Officials Push for Local Option Tax Vote in March

11/22/21 Joint Selectboard and Trustee Meeting

by Ken Signorello

December 13, 2021

At the November 22nd Joint Selectboard and Trustee Meeting, Unified Manager Evan Teich and Deputy Manager Greg Duggan asked the boards to consider putting a Local Option Tax (LOT) on the March Ballot.

 

A LOT is an additional 1% sales tax from retail consumers. LOTs are levied in three ways: Sales; Meals and Rooms; and Alcoholic Beverages. The LOT would apply to online purchases, utility bills, and items purchased in Essex.

Manchester was the first Vermont town to adopt a LOT in 1999, followed by Williston in 2003. Winooski became the 17th municipality in 2019.

 

Essex Town voters rejected a proposed LOT at their 2009 Annual Town Meeting, as did Essex Junction voters in 2010.

 

Selectboard member Dawn Hill Fleury asked why voters might approve a LOT now, after past rejections. 

 

Municipal managers have promoted a LOT as a new revenue source that would be partially paid for by non-Essex residents.

According to Duggan, the Vermont Tax Department projects that a LOT, including a Meals and Rooms tax, in Essex would generate $1.5m to $1.6m in revenue per year, after the state withholds a mandated 30% administrative fee of approximately $700,000.  

 

Duggan suggested that revenue might be split according to population, if not by the actual sales location. Past requests to the state to break out TIV revenue from TOV revenue were denied because the two parts of town share one zip code.

 

Duggan explained that revenue from in-person sales may now be traceable. He did not mention the origin of online sales, which will prove to be a challenge. For example, if Town voters (both inside and outside the Village) pass a LOT in March, only the Town would be listed on the State Sales Tax return. Out-of-state vendors who deliver to Essex would not have a way to report sales tax separately for deliveries in the Village vs the TOV, even if they know which part of town an on-line sale is shipped to.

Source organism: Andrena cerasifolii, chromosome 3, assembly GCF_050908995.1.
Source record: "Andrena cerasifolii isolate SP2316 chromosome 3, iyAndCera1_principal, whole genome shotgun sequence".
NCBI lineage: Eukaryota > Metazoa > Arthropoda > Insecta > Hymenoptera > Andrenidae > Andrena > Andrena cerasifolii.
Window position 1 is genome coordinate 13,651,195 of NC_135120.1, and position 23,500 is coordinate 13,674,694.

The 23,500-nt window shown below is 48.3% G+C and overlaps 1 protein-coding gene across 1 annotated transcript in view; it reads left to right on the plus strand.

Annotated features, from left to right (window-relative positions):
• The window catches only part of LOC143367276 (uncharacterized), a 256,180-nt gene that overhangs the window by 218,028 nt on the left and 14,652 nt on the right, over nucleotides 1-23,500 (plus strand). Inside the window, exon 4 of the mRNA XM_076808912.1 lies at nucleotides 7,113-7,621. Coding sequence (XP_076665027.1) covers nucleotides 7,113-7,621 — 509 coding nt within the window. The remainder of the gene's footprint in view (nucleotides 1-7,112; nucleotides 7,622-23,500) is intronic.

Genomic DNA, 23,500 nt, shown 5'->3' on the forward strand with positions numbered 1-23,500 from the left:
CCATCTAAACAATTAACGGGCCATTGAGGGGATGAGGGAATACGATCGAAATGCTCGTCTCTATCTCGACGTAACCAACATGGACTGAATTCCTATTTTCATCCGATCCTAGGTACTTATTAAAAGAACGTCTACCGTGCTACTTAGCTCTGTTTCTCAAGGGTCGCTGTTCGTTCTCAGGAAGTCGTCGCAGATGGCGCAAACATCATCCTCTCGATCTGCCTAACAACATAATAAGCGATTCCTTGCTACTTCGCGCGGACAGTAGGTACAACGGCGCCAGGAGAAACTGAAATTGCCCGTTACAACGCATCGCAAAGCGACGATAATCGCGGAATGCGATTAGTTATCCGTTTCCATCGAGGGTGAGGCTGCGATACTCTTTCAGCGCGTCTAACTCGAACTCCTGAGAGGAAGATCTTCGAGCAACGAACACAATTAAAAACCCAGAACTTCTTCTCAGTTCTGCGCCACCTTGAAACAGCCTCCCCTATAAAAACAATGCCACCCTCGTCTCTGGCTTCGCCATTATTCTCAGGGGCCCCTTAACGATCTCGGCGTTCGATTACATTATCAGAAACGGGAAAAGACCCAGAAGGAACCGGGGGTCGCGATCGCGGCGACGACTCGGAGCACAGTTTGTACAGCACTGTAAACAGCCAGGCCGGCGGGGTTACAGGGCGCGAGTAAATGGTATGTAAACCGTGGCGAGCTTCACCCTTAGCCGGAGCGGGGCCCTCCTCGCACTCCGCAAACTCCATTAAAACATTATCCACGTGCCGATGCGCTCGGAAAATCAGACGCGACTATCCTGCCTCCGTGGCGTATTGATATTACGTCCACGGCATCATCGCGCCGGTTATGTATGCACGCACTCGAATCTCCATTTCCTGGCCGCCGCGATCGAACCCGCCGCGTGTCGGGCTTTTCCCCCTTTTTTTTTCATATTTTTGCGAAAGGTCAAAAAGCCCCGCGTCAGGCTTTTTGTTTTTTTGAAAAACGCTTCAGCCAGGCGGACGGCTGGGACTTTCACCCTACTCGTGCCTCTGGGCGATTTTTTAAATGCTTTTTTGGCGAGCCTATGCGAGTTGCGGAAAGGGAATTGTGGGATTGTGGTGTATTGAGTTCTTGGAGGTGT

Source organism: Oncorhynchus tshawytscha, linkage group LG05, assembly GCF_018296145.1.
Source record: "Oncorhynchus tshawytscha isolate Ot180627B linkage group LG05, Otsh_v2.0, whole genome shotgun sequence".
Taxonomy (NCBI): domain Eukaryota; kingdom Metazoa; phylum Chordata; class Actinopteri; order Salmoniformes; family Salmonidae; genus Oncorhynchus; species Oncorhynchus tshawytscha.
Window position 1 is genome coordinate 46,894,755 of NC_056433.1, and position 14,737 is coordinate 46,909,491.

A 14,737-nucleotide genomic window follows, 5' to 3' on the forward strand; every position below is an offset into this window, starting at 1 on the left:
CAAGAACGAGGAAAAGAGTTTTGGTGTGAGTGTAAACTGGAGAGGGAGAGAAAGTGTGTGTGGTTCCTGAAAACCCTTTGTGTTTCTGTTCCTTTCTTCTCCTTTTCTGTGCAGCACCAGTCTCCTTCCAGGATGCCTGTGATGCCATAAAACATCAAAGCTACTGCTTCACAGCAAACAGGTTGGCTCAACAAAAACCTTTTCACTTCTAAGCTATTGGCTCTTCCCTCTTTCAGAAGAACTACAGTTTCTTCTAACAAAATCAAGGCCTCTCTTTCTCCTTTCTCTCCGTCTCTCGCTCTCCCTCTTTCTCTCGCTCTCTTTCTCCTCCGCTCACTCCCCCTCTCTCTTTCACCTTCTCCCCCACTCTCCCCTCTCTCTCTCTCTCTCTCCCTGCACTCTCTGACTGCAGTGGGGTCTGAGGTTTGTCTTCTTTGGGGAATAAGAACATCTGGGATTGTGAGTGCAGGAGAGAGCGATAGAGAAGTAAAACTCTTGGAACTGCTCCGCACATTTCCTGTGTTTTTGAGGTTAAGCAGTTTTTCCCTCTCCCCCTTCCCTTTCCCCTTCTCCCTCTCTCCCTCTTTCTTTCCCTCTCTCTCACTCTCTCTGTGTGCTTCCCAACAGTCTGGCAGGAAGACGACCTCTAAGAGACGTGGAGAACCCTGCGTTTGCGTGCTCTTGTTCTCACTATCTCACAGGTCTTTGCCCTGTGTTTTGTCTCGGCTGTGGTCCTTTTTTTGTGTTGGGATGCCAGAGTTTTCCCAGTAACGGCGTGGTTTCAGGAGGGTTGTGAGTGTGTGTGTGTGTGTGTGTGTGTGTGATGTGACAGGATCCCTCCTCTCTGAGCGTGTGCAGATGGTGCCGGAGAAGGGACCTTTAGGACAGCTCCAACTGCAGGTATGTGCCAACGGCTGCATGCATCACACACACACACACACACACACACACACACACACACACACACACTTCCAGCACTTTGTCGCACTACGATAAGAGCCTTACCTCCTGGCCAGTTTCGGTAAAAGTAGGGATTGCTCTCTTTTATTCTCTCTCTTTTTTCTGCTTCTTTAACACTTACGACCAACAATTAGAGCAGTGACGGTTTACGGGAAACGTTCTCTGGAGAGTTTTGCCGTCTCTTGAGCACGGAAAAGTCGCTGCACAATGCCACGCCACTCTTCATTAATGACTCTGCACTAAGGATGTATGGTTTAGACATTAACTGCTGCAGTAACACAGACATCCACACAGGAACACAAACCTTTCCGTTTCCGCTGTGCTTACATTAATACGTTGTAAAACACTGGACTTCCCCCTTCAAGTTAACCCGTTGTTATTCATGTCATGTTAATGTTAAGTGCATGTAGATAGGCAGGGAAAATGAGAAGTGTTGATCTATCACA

According to Teich, Essex is a net exporter of sales tax to its neighbors.“ Williston generates over $3m in a LOT. I would venture to say a good chunk of that is from us”.

 

Teich claimed that Essex should be getting back some of the LOT collected by Williston retailers. He did not say what would motivate Essex residents or others to stop making purchases in Williston and instead shop in Essex, if its sales; rooms and meals; and alcohol tax increased. 

 

The Town of Williston collects more LOT per resident than any other municipality in Chittenden County. With only half as many residents as Essex, it nets greater than 4.5 times more projected LOT revenue per resident than predicted for Essex. One reason for this may be Williston’s concentration of big-box retailers drawing Essex shoppers via Route 2A and others via Interstate 89.

Town and village managerial staff have circulated a survey to gauge community receptiveness to another tax and potential ways to spend the revenue.

Selectboard member Tracey Delphia raised concerns about the regressive nature of sales tax in general. Those with less income pay proportionally more sales tax.

 

Trustee Raj Chawla supported the LOT, despite its regressive nature, acknowledging, “it is what it is”.